The answer is simple. Notice that editing is the last part of the writing process. This means that your editor can only help you during the final writing stage – the first four stages are your sole responsibility. An editor has one step to worry about; you have four. So, understanding each stage is important for a writer, even more than an editor.
But fear not, the purpose of this article is to help you get through these difficult four steps as efficiently as possible.
The Process in Action
The first thing to do is to find a topic you want to write about. Then, start following the writing process.
Step 1: Prewriting - Creating a Skeleton
While there are many ways to prepare a prewrite, I recommend starting with a "skeleton" of your article to add structure to your thoughts.
For example, the skeleton for our fictional Advanced Modelling in Blender article might look something like this.
Introduction (Advanced Modeling description, list of basic tools covered, list of prior knowledge required)
Tool #1 - Tool Name/How to Use/Screenshots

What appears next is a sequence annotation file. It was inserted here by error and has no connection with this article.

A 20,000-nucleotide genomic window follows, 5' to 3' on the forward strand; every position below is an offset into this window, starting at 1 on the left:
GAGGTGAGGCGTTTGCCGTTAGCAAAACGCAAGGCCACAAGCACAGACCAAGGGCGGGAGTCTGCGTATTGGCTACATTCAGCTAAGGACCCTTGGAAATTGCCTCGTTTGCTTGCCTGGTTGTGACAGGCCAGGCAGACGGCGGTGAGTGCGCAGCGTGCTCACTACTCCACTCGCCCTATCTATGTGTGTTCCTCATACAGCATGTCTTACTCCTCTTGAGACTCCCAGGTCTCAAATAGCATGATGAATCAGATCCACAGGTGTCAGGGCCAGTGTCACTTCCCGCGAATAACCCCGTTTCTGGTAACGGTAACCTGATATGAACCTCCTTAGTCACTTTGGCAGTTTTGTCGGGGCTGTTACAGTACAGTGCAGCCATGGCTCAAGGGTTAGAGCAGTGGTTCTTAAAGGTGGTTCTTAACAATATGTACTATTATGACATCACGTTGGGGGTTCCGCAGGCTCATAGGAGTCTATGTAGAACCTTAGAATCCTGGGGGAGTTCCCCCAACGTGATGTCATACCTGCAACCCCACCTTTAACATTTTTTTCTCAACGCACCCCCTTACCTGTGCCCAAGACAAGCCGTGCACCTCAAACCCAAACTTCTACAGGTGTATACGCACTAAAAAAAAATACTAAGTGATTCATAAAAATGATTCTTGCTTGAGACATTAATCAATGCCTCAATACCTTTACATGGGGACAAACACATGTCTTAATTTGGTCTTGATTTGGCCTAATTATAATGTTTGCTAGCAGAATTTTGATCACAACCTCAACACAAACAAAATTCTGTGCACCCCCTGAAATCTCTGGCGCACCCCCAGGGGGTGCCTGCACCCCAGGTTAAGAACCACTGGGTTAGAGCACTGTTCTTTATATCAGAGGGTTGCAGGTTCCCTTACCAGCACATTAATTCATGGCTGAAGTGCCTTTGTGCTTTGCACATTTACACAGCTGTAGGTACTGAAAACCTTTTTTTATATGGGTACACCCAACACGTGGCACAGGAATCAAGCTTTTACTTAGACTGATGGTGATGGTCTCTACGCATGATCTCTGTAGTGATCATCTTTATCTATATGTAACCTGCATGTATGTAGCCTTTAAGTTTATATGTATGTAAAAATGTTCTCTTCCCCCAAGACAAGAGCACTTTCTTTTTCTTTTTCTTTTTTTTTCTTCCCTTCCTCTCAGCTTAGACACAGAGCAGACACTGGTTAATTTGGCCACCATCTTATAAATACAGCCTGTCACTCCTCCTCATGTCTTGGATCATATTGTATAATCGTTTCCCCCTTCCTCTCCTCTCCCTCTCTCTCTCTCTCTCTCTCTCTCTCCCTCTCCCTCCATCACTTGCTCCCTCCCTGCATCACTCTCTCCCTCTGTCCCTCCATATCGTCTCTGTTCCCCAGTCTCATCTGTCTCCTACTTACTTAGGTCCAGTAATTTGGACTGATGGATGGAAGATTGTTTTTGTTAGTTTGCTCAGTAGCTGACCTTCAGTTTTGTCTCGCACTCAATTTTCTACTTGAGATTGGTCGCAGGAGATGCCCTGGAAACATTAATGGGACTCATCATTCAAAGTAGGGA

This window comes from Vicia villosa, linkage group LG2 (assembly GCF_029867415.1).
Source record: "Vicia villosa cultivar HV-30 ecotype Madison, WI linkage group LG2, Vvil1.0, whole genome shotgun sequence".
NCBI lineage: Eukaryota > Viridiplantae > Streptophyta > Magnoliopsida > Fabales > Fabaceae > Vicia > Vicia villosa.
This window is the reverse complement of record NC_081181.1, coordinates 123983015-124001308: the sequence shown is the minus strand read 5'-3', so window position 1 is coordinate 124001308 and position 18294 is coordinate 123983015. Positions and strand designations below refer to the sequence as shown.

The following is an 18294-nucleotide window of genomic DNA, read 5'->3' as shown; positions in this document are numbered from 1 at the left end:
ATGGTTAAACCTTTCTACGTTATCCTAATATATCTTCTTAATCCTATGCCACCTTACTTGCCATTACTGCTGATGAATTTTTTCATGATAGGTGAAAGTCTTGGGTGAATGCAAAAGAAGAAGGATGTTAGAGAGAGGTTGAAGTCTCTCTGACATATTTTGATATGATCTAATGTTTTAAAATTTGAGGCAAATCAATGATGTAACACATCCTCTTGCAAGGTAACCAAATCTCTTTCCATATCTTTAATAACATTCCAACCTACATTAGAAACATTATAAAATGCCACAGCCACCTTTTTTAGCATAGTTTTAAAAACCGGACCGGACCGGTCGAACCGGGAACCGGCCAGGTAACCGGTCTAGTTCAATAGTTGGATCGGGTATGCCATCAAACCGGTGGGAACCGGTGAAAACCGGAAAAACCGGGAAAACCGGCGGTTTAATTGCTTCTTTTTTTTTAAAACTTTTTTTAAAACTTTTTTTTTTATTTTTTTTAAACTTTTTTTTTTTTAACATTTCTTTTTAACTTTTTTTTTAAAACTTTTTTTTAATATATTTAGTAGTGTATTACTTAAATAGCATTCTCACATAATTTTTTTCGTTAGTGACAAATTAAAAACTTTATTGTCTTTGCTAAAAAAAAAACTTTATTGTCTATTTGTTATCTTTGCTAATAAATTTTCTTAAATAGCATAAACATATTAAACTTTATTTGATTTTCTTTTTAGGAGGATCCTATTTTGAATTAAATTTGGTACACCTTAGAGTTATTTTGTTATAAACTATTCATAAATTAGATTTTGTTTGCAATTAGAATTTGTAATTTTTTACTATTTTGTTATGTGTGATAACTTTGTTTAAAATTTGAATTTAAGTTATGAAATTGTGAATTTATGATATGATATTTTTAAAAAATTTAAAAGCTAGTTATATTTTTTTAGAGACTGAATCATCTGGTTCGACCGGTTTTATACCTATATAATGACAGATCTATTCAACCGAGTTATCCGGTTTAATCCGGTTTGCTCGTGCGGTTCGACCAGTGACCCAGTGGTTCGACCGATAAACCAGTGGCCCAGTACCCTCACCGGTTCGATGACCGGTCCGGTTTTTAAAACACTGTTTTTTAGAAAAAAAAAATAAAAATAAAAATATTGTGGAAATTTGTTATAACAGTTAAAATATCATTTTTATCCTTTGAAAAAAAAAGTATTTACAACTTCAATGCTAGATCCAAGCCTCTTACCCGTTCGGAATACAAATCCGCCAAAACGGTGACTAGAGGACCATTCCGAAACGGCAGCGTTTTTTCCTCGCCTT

Tool #2 - Tool Name/How to Use/Screenshots
Tool #3 - Tool Name/How to Use/Screenshots
Conclusion (Tips and tricks, advantages)
Your skeleton can be shorter or longer than my example depending on what you're writing, but make sure it's not too short that it confuses you when researching.
Remember, no matter what the contents of an article are, all articles need an Introduction, a Core, and a Conclusion. The Introduction will introduce your idea and explain the purpose of your article, the Core will support the claims made by the introduction, and the Conclusion will show the final result of your article or provide useful insight.
These parts do not need to be labelled as such; for example, not every first paragraph needs to be called an Introduction, nor every concluding paragraph a Conclusion. But, all articles need a story that introduces something at the start, continues it in the middle, and ends with a fitting finale and wrap up.